South Carolina Employment Lawyers
Employment law are those laws passed in South Carolina that apply to employers, employees and independent contractors. These laws apply to every aspect of workplace endeavors, such as hiring practices, wage disputes, and firing of employees. South Carolina's employment laws set forth specific mandates that need to be understood by both employers and employees.
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At-Will and Contract Employment
Most job relationships in South Carolina are on the basis of "at will" employment, but in other cases there may be an employment contract with a set term. "At will" employment implies that either the employee or the employer may end the relationship at any point, so long as the reason for the termination is not illegal. If the employer and employee are working according to an employment contract, South Carolina employment law will govern the various clauses contained in the contract.
The Law of Discrimination in South Carolina
According to South Carolina law, employees may not discriminate against their employees regarding any phase of the employment, including hiring policies, workplace procedures, and termination. The law in South Carolina defines certain categories, or classes, against which it is illegal to discriminate. These classes may include race, gender, age, national origin, disability and religion. Lawyers who specialize in workplace discrimination in South Carolina can help clarify when behavior may be considered employment discrimination.
South Carolina is located in the "deep south" of the U.S. and is bordered by the Atlantic Ocean to the east. One of the 13 original colonies, it was the first to separate from the Union and served as the founding state for the Confederate States. Today South Carolina is an important hub of social and economic activity. "Carolina" comes from the Latin word "Carolus", meaning Charles, a reference to a British king.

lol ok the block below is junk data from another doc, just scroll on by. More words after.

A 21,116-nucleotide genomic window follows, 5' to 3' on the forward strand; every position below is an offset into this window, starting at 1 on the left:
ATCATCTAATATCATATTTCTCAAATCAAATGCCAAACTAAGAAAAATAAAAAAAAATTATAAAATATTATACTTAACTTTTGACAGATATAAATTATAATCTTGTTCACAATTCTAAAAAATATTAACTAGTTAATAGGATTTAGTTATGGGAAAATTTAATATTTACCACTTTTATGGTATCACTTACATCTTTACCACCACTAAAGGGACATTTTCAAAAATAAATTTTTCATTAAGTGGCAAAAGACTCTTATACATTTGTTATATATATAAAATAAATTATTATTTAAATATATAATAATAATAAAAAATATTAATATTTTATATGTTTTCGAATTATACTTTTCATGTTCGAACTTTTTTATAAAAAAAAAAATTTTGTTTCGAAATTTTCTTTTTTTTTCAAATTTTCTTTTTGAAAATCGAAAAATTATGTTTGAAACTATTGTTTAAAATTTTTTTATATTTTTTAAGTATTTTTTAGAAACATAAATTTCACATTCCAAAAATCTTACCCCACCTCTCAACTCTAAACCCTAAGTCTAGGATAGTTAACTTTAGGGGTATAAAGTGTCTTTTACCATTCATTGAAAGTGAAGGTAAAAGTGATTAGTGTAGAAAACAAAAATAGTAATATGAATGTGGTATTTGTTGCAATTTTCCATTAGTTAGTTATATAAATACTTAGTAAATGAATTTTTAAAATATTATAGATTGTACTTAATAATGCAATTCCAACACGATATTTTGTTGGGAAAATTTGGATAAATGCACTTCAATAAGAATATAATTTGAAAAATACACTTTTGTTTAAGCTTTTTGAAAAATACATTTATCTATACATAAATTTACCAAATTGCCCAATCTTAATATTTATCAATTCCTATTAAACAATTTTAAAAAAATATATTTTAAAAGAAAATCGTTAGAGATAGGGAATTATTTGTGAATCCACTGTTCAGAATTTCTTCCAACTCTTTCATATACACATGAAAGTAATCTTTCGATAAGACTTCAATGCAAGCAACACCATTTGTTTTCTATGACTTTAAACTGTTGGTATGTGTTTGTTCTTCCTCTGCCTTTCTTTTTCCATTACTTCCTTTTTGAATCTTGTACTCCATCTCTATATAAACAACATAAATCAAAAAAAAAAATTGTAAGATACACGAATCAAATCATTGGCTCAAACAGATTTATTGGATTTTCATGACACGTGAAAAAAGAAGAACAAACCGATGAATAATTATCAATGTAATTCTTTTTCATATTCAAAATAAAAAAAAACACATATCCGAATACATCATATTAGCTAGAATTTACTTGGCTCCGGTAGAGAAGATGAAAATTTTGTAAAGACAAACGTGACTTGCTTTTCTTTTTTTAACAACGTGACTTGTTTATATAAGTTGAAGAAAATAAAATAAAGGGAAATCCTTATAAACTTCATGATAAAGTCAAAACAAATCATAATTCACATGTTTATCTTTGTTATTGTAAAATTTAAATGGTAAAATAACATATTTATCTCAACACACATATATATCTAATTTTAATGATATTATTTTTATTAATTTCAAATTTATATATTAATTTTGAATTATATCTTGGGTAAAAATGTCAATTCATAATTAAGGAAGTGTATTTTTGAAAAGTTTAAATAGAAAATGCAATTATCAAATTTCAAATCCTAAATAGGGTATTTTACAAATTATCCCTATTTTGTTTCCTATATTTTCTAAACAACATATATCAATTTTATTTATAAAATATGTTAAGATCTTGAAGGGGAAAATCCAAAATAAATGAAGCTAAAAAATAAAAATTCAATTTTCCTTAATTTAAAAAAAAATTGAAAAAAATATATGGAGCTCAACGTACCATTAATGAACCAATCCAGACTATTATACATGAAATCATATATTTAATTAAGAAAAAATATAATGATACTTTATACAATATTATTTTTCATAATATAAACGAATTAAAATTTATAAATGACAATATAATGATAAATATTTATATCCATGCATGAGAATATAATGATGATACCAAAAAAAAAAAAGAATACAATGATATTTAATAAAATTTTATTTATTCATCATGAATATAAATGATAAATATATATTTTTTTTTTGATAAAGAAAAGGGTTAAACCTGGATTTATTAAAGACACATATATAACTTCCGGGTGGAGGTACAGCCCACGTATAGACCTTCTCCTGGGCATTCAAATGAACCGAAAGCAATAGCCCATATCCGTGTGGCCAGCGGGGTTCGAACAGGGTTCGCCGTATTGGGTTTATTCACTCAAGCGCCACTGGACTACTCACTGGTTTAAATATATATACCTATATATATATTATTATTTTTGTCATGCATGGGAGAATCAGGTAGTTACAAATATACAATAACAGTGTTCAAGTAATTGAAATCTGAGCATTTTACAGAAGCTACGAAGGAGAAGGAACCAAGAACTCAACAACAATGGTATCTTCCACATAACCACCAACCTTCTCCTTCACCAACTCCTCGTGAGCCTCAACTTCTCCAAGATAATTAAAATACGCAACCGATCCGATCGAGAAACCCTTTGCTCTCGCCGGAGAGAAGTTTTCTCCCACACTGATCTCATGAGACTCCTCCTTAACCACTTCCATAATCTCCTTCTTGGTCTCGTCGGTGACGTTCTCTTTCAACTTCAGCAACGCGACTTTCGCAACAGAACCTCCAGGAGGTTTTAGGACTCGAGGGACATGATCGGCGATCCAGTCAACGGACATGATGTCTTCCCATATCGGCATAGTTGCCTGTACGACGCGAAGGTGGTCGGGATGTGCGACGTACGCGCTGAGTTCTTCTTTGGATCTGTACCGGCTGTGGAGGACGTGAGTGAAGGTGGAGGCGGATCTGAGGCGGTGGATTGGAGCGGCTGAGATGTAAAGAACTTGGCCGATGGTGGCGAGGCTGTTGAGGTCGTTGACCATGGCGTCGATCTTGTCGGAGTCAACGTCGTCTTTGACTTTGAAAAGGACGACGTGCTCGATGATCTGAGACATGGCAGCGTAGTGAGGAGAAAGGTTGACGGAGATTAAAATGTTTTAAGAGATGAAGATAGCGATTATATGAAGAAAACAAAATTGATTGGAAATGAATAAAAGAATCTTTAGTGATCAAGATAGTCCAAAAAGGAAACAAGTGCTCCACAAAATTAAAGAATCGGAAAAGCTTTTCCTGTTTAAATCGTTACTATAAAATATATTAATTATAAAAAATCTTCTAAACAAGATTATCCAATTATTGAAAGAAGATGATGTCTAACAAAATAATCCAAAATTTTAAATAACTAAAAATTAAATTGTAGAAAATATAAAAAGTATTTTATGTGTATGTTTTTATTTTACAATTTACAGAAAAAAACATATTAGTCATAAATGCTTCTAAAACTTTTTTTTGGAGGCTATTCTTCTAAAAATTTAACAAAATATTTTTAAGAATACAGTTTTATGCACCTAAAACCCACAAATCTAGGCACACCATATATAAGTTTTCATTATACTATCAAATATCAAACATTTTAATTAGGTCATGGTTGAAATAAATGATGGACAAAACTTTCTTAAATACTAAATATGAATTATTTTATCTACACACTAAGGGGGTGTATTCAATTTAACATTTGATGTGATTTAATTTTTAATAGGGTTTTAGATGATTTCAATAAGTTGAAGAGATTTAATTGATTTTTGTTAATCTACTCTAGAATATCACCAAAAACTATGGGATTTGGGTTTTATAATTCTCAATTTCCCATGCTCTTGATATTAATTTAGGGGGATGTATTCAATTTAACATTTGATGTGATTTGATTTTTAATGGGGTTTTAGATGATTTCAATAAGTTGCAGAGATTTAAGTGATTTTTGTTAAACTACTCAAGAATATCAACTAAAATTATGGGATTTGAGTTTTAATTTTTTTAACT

The capital of South Carolina is Columbia. The capitol building is called "The State House" and is where the legislature creates state laws. The University of South Carolina School of Law is also located in Columbia. South Carolina is noted for its extensive legal history, particularly in the area of alcohol laws. For example, South Carolina is the first U.S. state requiring mandatory videotaping by a police officer administering a breathalyzer test or making a DUI arrest.
South Carolina's judicial branch consists of the Circuit Court level, the intermediate level Court of Appeals, and the state Supreme Court. There are also minor courts below the Circuit Court level. Most trials are processed at the Circuit Court level. South Carolina's Circuit Court system is somewhat unique in that they have limited powers to hear some appeals.
Many lawyers in South Carolina are members of local bar associations in addition to the South Carolina Bar. The South Carolina Bar has over 13,500 members. South Carolina lawyers provide assistance in all types of legal claims and disputes.